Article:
EMSIAC Wars : Re-inserting the Human in Bernard Wolfe’s Limbo

Ryder, Mike (2020) EMSIAC Wars : Re-inserting the Human in Bernard Wolfe’s Limbo. Extrapolation, 61 (3). pp. 249-267. ISSN 0014-5483

[thumbnail of E61.3 Ryder EMSIAC Wars - Accepted Manuscript for PURE]
Text (E61.3 Ryder EMSIAC Wars - Accepted Manuscript for PURE)
E61.3_Ryder_EMSIAC_Wars_Accepted_Manuscript_for_PURE.docx - Accepted Version
Available under License Creative Commons Attribution.

Download (67kB)


Bernard Wolfe’s dystopian satire Limbo (1952) remains a critically under-discussed work, and despite its many controversies, offers important insight into the ethical dilemmas surrounding modern-day drone warfare and human-machine relations. While the EMSIAC war computers in Limbo may be blamed for World War III, they are only ever a scapegoat to shift blame away from the humans who follow orders blindly, and themselves behave much like machines. To this end, this paper will explore the ethical implications of Wolfe’s novel and what it means for the way we wage wars with robotic drones controlled by humans from afar.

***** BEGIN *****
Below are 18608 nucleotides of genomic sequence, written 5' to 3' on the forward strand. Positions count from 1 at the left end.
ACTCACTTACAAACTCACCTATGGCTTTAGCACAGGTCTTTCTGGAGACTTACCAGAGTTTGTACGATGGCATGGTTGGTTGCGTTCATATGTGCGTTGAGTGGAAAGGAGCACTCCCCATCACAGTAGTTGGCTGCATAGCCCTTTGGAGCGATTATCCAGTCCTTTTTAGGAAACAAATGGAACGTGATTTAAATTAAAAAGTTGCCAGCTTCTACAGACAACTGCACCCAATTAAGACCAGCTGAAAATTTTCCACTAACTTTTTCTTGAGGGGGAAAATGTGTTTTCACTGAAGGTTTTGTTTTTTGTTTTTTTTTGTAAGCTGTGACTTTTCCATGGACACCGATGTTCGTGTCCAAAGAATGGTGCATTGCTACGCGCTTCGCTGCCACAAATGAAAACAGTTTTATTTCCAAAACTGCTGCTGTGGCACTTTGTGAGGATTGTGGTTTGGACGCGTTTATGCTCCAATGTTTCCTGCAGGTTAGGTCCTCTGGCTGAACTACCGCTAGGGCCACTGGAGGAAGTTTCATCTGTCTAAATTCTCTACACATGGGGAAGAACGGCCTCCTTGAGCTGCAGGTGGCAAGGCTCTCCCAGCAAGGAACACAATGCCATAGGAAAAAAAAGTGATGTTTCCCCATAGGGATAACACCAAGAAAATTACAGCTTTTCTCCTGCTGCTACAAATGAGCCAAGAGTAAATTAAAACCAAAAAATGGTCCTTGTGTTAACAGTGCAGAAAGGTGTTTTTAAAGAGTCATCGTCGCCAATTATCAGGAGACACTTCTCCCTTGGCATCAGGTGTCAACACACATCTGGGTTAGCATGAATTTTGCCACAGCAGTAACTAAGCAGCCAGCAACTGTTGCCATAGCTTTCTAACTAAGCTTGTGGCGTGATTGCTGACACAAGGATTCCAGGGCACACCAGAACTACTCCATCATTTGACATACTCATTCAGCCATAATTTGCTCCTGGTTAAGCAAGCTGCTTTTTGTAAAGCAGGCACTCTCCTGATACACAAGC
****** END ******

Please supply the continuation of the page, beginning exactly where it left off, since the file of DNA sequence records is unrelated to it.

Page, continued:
Item Type:
Journal Article
Journal or Publication Title:
Additional Information:
This is the accepted version of the following article: ‘EMSIAC Wars: Re-inserting the Human in Bernard Wolfe’s Limbo’, which has been published in final form in Extrapolation, vol. 61, no. 3. [doi.org/10.3828/etr.2020.14]. This article may be used for non-commercial purposes in accordance with the Liverpool University Press Self-Archiving Policy
Uncontrolled Keywords:
?? limboautonomydroneseniacbernard wolfescience fictionplayer pianomachineethicsdecision-makingrobotrobotisationchamayouderridacultural studiesliterature and literary theory ??
ID Code:
Deposited By:
Deposited On:
19 Oct 2020 12:30
Last Modified:
03 Jan 2024 00:26